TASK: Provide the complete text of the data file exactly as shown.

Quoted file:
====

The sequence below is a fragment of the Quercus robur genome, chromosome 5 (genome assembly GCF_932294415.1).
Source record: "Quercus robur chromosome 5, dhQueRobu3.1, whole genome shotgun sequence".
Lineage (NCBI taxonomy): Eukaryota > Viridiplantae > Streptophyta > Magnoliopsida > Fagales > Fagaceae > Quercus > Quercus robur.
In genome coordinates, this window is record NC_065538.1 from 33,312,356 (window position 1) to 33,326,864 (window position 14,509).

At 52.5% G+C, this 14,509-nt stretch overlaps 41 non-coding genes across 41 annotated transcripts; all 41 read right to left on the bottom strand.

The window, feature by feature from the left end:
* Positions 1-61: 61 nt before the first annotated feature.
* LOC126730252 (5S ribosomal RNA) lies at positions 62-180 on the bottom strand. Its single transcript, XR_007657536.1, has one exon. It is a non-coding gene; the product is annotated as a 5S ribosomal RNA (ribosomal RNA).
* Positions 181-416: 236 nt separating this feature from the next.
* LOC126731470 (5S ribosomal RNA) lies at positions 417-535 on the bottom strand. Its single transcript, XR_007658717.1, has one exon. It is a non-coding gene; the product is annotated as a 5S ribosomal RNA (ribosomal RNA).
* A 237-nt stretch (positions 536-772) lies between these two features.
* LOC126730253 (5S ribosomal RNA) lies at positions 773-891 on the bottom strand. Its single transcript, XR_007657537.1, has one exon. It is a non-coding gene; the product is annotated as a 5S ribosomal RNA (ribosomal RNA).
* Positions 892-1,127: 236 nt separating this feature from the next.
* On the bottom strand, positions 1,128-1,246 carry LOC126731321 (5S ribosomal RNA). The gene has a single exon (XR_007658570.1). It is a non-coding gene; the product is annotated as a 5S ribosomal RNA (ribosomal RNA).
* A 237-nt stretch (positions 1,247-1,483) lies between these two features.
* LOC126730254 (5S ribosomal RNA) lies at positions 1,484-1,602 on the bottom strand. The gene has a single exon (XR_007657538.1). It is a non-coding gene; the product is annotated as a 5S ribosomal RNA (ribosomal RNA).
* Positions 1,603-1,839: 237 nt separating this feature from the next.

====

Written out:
The sequence below is a fragment of the Quercus robur genome, chromosome 5 (genome assembly GCF_932294415.1).
Source record: "Quercus robur chromosome 5, dhQueRobu3.1, whole genome shotgun sequence".
Lineage (NCBI taxonomy): Eukaryota > Viridiplantae > Streptophyta > Magnoliopsida > Fagales > Fagaceae > Quercus > Quercus robur.
In genome coordinates, this window is record NC_065538.1 from 33,312,356 (window position 1) to 33,326,864 (window position 14,509).

At 52.5% G+C, this 14,509-nt stretch overlaps 41 non-coding genes across 41 annotated transcripts; all 41 read right to left on the bottom strand.

The window, feature by feature from the left end:
* Positions 1-61: 61 nt before the first annotated feature.
* LOC126730252 (5S ribosomal RNA) lies at positions 62-180 on the bottom strand. Its single transcript, XR_007657536.1, has one exon. It is a non-coding gene; the product is annotated as a 5S ribosomal RNA (ribosomal RNA).
* Positions 181-416: 236 nt separating this feature from the next.
* LOC126731470 (5S ribosomal RNA) lies at positions 417-535 on the bottom strand. Its single transcript, XR_007658717.1, has one exon. It is a non-coding gene; the product is annotated as a 5S ribosomal RNA (ribosomal RNA).
* A 237-nt stretch (positions 536-772) lies between these two features.
* LOC126730253 (5S ribosomal RNA) lies at positions 773-891 on the bottom strand. Its single transcript, XR_007657537.1, has one exon. It is a non-coding gene; the product is annotated as a 5S ribosomal RNA (ribosomal RNA).
* Positions 892-1,127: 236 nt separating this feature from the next.
* On the bottom strand, positions 1,128-1,246 carry LOC126731321 (5S ribosomal RNA). The gene has a single exon (XR_007658570.1). It is a non-coding gene; the product is annotated as a 5S ribosomal RNA (ribosomal RNA).
* A 237-nt stretch (positions 1,247-1,483) lies between these two features.
* LOC126730254 (5S ribosomal RNA) lies at positions 1,484-1,602 on the bottom strand. The gene has a single exon (XR_007657538.1). It is a non-coding gene; the product is annotated as a 5S ribosomal RNA (ribosomal RNA).
* Positions 1,603-1,839: 237 nt separating this feature from the next.